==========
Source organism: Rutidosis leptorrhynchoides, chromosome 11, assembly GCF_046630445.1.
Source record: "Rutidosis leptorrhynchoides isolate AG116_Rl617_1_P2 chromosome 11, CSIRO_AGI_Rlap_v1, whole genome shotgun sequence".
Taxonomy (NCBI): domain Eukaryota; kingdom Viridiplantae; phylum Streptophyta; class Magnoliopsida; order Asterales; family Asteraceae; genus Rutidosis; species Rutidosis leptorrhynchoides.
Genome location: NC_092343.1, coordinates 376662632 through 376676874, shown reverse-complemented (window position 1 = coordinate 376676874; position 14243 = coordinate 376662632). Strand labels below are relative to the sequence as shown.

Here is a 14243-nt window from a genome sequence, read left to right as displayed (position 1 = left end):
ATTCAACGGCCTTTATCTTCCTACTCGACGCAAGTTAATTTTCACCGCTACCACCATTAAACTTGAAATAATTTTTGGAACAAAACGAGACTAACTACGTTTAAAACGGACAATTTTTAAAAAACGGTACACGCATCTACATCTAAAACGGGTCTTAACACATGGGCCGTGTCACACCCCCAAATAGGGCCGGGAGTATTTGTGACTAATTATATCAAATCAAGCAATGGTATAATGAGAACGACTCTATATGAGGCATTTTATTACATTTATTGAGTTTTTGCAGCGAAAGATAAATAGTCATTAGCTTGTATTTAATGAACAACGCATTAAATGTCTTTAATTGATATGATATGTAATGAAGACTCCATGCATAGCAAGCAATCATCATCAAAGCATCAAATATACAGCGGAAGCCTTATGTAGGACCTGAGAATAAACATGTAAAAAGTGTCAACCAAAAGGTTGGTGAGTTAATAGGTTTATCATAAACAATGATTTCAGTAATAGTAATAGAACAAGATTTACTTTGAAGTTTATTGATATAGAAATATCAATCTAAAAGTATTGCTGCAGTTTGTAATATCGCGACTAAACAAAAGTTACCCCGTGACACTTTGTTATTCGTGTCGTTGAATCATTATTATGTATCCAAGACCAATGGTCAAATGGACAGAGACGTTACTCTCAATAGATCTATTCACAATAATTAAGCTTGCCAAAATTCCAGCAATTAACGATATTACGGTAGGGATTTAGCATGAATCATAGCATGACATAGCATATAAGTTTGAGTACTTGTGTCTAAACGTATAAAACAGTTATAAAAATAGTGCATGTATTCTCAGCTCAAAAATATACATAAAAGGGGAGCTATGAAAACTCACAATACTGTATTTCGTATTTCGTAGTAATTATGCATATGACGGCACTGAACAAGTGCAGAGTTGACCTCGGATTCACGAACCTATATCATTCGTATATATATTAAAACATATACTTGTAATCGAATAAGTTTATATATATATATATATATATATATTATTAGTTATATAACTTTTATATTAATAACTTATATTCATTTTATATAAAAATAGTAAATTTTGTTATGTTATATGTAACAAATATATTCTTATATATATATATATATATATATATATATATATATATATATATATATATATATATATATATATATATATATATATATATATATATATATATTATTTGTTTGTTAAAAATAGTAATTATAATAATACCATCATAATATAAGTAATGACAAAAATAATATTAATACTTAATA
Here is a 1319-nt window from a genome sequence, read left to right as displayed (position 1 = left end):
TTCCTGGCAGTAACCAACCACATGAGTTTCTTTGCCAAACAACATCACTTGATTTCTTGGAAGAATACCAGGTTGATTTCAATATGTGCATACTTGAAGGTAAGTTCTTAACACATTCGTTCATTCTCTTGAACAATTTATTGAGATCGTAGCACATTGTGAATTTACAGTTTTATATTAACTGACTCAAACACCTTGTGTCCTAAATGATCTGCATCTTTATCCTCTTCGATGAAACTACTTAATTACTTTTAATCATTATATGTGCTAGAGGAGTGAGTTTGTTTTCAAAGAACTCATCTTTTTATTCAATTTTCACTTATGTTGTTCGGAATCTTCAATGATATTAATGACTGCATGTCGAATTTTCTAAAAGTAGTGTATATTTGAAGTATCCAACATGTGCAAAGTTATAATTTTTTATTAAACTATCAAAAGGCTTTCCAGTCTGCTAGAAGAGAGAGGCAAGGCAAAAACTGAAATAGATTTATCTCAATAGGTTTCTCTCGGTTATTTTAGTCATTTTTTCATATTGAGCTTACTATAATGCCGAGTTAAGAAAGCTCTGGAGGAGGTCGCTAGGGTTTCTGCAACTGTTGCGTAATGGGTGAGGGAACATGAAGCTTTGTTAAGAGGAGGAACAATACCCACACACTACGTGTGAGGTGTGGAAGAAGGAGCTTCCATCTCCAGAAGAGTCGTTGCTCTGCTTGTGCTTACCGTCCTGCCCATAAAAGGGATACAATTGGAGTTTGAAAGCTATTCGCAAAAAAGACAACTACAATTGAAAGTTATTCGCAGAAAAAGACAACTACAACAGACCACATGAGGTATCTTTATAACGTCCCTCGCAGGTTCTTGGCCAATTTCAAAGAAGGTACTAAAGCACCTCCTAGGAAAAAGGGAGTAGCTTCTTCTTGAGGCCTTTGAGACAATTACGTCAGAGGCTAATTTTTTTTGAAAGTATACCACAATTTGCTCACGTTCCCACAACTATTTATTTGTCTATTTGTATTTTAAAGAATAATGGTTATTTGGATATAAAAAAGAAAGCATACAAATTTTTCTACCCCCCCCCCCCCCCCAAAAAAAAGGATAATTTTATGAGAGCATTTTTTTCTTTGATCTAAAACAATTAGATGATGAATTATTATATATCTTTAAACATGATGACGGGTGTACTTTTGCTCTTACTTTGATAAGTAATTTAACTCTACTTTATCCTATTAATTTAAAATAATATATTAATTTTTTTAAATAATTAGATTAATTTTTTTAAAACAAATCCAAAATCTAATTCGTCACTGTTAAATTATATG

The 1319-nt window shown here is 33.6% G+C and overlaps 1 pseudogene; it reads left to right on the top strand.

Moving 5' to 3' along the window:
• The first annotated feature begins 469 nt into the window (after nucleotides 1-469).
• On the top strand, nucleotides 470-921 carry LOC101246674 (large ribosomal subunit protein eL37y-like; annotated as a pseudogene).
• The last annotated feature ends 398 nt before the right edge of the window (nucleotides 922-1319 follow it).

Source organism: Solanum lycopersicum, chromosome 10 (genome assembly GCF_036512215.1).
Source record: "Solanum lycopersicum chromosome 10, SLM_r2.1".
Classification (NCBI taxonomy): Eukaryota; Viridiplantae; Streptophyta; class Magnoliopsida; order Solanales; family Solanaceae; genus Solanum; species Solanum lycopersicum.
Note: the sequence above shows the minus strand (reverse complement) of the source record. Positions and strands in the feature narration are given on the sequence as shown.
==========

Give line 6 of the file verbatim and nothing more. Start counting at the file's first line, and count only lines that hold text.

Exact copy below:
ATTCAACGGCCTTTATCTTCCTACTCGACGCAAGTTAATTTTCACCGCTACCACCATTAAACTTGAAATAATTTTTGGAACAAAACGAGACTAACTACGTTTAAAACGGACAATTTTTAAAAAACGGTACACGCATCTACATCTAAAACGGGTCTTAACACATGGGCCGTGTCACACCCCCAAATAGGGCCGGGAGTATTTGTGACTAATTATATCAAATCAAGCAATGGTATAATGAGAACGACTCTATATGAGGCATTTTATTACATTTATTGAGTTTTTGCAGCGAAAGATAAATAGTCATTAGCTTGTATTTAATGAACAACGCATTAAATGTCTTTAATTGATATGATATGTAATGAAGACTCCATGCATAGCAAGCAATCATCATCAAAGCATCAAATATACAGCGGAAGCCTTATGTAGGACCTGAGAATAAACATGTAAAAAGTGTCAACCAAAAGGTTGGTGAGTTAATAGGTTTATCATAAACAATGATTTCAGTAATAGTAATAGAACAAGATTTACTTTGAAGTTTATTGATATAGAAATATCAATCTAAAAGTATTGCTGCAGTTTGTAATATCGCGACTAAACAAAAGTTACCCCGTGACACTTTGTTATTCGTGTCGTTGAATCATTATTATGTATCCAAGACCAATGGTCAAATGGACAGAGACGTTACTCTCAATAGATCTATTCACAATAATTAAGCTTGCCAAAATTCCAGCAATTAACGATATTACGGTAGGGATTTAGCATGAATCATAGCATGACATAGCATATAAGTTTGAGTACTTGTGTCTAAACGTATAAAACAGTTATAAAAATAGTGCATGTATTCTCAGCTCAAAAATATACATAAAAGGGGAGCTATGAAAACTCACAATACTGTATTTCGTATTTCGTAGTAATTATGCATATGACGGCACTGAACAAGTGCAGAGTTGACCTCGGATTCACGAACCTATATCATTCGTATATATATTAAAACATATACTTGTAATCGAATAAGTTTATATATATATATATATATATATATTATTAGTTATATAACTTTTATATTAATAACTTATATTCATTTTATATAAAAATAGTAAATTTTGTTATGTTATATGTAACAAATATATTCTTATATATATATATATATATATATATATATATATATATATATATATATATATATATATATATATATATATATATATATATATATATATATATTATTTGTTTGTTAAAAATAGTAATTATAATAATACCATCATAATATAAGTAATGACAAAAATAATATTAATACTTAATA